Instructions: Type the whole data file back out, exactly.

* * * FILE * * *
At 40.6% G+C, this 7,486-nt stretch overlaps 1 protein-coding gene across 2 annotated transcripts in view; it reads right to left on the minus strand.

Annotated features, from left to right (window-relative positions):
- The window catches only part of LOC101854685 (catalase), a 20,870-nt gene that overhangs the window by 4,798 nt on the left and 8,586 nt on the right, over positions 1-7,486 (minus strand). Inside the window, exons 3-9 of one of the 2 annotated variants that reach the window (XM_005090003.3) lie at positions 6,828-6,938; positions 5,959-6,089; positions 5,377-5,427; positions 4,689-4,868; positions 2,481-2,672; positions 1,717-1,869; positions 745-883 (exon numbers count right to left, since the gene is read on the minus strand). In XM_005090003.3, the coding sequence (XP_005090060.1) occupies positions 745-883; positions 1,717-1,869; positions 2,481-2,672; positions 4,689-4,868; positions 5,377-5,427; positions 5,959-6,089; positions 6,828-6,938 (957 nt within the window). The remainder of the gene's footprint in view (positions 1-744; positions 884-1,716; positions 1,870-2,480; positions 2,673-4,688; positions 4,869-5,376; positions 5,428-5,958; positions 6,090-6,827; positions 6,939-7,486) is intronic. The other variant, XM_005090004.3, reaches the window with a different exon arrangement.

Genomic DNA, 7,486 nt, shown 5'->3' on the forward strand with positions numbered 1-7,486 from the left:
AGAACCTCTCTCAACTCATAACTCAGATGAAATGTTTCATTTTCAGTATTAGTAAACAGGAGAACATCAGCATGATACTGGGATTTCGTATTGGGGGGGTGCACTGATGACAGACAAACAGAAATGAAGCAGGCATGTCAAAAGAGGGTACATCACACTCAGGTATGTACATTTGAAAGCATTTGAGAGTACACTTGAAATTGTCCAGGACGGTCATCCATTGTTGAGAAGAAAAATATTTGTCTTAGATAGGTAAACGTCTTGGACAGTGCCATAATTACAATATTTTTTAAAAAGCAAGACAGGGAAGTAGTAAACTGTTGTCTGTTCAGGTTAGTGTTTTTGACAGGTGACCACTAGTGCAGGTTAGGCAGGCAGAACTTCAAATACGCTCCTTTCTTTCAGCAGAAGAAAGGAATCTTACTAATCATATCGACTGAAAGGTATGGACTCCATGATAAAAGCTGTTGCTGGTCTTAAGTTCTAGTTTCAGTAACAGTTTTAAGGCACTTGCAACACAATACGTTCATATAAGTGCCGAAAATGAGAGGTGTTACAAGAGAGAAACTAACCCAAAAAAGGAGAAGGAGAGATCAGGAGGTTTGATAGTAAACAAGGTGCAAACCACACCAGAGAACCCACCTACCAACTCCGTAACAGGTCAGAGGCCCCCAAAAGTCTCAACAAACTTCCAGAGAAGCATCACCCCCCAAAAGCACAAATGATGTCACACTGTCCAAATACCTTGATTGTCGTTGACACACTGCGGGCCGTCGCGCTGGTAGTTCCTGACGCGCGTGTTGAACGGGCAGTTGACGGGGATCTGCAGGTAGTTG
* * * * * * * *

At 40.6% G+C, this 7,486-nt stretch overlaps 1 protein-coding gene across 2 annotated transcripts in view; it reads right to left on the minus strand.

Annotated features, from left to right (window-relative positions):
- The window catches only part of LOC101854685 (catalase), a 20,870-nt gene that overhangs the window by 4,798 nt on the left and 8,586 nt on the right, over positions 1-7,486 (minus strand). Inside the window, exons 3-9 of one of the 2 annotated variants that reach the window (XM_005090003.3) lie at positions 6,828-6,938; positions 5,959-6,089; positions 5,377-5,427; positions 4,689-4,868; positions 2,481-2,672; positions 1,717-1,869; positions 745-883 (exon numbers count right to left, since the gene is read on the minus strand). In XM_005090003.3, the coding sequence (XP_005090060.1) occupies positions 745-883; positions 1,717-1,869; positions 2,481-2,672; positions 4,689-4,868; positions 5,377-5,427; positions 5,959-6,089; positions 6,828-6,938 (957 nt within the window). The remainder of the gene's footprint in view (positions 1-744; positions 884-1,716; positions 1,870-2,480; positions 2,673-4,688; positions 4,869-5,376; positions 5,428-5,958; positions 6,090-6,827; positions 6,939-7,486) is intronic. The other variant, XM_005090004.3, reaches the window with a different exon arrangement.

Genomic DNA, 7,486 nt, shown 5'->3' on the forward strand with positions numbered 1-7,486 from the left:
AGAACCTCTCTCAACTCATAACTCAGATGAAATGTTTCATTTTCAGTATTAGTAAACAGGAGAACATCAGCATGATACTGGGATTTCGTATTGGGGGGGTGCACTGATGACAGACAAACAGAAATGAAGCAGGCATGTCAAAAGAGGGTACATCACACTCAGGTATGTACATTTGAAAGCATTTGAGAGTACACTTGAAATTGTCCAGGACGGTCATCCATTGTTGAGAAGAAAAATATTTGTCTTAGATAGGTAAACGTCTTGGACAGTGCCATAATTACAATATTTTTTAAAAAGCAAGACAGGGAAGTAGTAAACTGTTGTCTGTTCAGGTTAGTGTTTTTGACAGGTGACCACTAGTGCAGGTTAGGCAGGCAGAACTTCAAATACGCTCCTTTCTTTCAGCAGAAGAAAGGAATCTTACTAATCATATCGACTGAAAGGTATGGACTCCATGATAAAAGCTGTTGCTGGTCTTAAGTTCTAGTTTCAGTAACAGTTTTAAGGCACTTGCAACACAATACGTTCATATAAGTGCCGAAAATGAGAGGTGTTACAAGAGAGAAACTAACCCAAAAAAGGAGAAGGAGAGATCAGGAGGTTTGATAGTAAACAAGGTGCAAACCACACCAGAGAACCCACCTACCAACTCCGTAACAGGTCAGAGGCCCCCAAAAGTCTCAACAAACTTCCAGAGAAGCATCACCCCCCAAAAGCACAAATGATGTCACACTGTCCAAATACCTTGATTGTCGTTGACACACTGCGGGCCGTCGCGCTGGTAGTTCCTGACGCGCGTGTTGAACGGGCAGTTGACGGGGATCTGCAGGTAGTTG